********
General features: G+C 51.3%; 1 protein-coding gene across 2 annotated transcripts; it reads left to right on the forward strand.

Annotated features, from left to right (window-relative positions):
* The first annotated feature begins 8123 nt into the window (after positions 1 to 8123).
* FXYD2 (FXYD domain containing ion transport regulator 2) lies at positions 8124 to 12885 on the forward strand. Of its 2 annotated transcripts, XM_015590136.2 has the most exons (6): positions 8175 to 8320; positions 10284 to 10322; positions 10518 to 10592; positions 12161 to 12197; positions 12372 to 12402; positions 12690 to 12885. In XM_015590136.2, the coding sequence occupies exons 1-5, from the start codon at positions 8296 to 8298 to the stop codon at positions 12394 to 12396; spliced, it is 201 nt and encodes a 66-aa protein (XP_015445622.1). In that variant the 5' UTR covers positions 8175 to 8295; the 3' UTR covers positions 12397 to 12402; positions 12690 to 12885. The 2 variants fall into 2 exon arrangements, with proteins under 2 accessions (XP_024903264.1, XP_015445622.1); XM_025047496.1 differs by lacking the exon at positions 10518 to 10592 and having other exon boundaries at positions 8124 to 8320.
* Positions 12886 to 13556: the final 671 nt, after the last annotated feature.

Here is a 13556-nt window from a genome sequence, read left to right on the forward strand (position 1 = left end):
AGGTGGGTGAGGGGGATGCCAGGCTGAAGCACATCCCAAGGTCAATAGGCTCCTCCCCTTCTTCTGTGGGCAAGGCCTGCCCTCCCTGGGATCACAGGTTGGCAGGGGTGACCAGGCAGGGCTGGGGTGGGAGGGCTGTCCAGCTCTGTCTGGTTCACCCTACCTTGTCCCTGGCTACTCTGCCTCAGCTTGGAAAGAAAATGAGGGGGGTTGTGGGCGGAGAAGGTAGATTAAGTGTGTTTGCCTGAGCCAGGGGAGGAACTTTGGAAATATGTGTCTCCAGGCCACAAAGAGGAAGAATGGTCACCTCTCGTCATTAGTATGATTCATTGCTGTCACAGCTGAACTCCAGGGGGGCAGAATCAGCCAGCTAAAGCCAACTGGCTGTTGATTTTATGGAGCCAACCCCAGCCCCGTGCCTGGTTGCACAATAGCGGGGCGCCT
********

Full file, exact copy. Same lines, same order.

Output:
General features: G+C 51.3%; 1 protein-coding gene across 2 annotated transcripts; it reads left to right on the forward strand.

Annotated features, from left to right (window-relative positions):
* The first annotated feature begins 8123 nt into the window (after positions 1 to 8123).
* FXYD2 (FXYD domain containing ion transport regulator 2) lies at positions 8124 to 12885 on the forward strand. Of its 2 annotated transcripts, XM_015590136.2 has the most exons (6): positions 8175 to 8320; positions 10284 to 10322; positions 10518 to 10592; positions 12161 to 12197; positions 12372 to 12402; positions 12690 to 12885. In XM_015590136.2, the coding sequence occupies exons 1-5, from the start codon at positions 8296 to 8298 to the stop codon at positions 12394 to 12396; spliced, it is 201 nt and encodes a 66-aa protein (XP_015445622.1). In that variant the 5' UTR covers positions 8175 to 8295; the 3' UTR covers positions 12397 to 12402; positions 12690 to 12885. The 2 variants fall into 2 exon arrangements, with proteins under 2 accessions (XP_024903264.1, XP_015445622.1); XM_025047496.1 differs by lacking the exon at positions 10518 to 10592 and having other exon boundaries at positions 8124 to 8320.
* Positions 12886 to 13556: the final 671 nt, after the last annotated feature.

Here is a 13556-nt window from a genome sequence, read left to right on the forward strand (position 1 = left end):
AGGTGGGTGAGGGGGATGCCAGGCTGAAGCACATCCCAAGGTCAATAGGCTCCTCCCCTTCTTCTGTGGGCAAGGCCTGCCCTCCCTGGGATCACAGGTTGGCAGGGGTGACCAGGCAGGGCTGGGGTGGGAGGGCTGTCCAGCTCTGTCTGGTTCACCCTACCTTGTCCCTGGCTACTCTGCCTCAGCTTGGAAAGAAAATGAGGGGGGTTGTGGGCGGAGAAGGTAGATTAAGTGTGTTTGCCTGAGCCAGGGGAGGAACTTTGGAAATATGTGTCTCCAGGCCACAAAGAGGAAGAATGGTCACCTCTCGTCATTAGTATGATTCATTGCTGTCACAGCTGAACTCCAGGGGGGCAGAATCAGCCAGCTAAAGCCAACTGGCTGTTGATTTTATGGAGCCAACCCCAGCCCCGTGCCTGGTTGCACAATAGCGGGGCGCCT